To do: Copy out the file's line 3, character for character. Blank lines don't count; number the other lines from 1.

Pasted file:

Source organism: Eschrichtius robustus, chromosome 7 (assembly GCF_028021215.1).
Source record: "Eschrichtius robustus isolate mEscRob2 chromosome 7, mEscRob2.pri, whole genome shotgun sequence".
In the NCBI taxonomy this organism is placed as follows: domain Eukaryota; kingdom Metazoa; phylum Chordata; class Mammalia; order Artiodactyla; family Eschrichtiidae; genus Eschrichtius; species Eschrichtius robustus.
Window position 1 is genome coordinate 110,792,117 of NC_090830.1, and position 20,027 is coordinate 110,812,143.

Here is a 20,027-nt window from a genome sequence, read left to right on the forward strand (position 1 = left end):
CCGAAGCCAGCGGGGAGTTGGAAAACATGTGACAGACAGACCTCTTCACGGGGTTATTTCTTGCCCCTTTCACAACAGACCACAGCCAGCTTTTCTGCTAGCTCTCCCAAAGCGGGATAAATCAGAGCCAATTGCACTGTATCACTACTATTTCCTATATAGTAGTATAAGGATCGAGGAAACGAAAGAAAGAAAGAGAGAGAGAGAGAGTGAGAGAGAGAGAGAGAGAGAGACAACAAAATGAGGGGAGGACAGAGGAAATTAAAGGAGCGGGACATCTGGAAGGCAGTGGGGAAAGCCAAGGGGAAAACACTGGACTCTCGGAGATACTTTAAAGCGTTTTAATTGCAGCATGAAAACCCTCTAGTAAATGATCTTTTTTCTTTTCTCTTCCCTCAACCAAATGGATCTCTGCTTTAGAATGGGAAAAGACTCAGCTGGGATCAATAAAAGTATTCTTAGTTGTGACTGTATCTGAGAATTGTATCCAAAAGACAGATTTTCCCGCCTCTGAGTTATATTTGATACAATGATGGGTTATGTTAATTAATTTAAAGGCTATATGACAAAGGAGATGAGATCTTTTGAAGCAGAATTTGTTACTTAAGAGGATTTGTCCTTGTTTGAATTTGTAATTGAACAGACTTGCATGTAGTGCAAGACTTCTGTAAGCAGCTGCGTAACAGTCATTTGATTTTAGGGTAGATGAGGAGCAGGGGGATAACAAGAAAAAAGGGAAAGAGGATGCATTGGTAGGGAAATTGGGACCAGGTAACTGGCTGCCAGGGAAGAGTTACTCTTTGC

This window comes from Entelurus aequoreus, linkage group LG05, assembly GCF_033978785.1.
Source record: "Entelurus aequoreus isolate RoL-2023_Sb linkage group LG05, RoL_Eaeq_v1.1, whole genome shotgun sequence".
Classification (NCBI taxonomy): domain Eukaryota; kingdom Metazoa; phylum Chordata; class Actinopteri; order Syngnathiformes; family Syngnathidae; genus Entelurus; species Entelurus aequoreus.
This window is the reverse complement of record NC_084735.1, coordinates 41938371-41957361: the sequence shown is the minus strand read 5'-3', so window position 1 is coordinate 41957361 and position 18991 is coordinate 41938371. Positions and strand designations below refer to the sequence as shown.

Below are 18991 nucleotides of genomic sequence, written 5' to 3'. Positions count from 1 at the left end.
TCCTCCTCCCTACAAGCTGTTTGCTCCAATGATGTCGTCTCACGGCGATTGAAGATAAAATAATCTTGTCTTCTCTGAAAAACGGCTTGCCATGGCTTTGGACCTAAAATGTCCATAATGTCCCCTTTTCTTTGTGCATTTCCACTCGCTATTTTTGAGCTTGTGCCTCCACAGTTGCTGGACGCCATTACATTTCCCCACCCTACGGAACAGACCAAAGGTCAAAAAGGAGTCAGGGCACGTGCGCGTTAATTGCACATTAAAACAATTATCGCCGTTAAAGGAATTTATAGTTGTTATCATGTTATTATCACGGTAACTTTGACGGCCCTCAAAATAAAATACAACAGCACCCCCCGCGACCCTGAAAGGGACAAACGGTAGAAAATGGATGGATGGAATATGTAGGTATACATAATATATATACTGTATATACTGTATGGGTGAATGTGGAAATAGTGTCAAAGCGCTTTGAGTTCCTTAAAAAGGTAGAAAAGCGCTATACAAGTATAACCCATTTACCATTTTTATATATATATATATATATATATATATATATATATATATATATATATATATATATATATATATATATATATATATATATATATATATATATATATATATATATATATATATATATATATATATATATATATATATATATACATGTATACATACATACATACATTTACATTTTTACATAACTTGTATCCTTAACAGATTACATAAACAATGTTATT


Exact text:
In the NCBI taxonomy this organism is placed as follows: domain Eukaryota; kingdom Metazoa; phylum Chordata; class Mammalia; order Artiodactyla; family Eschrichtiidae; genus Eschrichtius; species Eschrichtius robustus.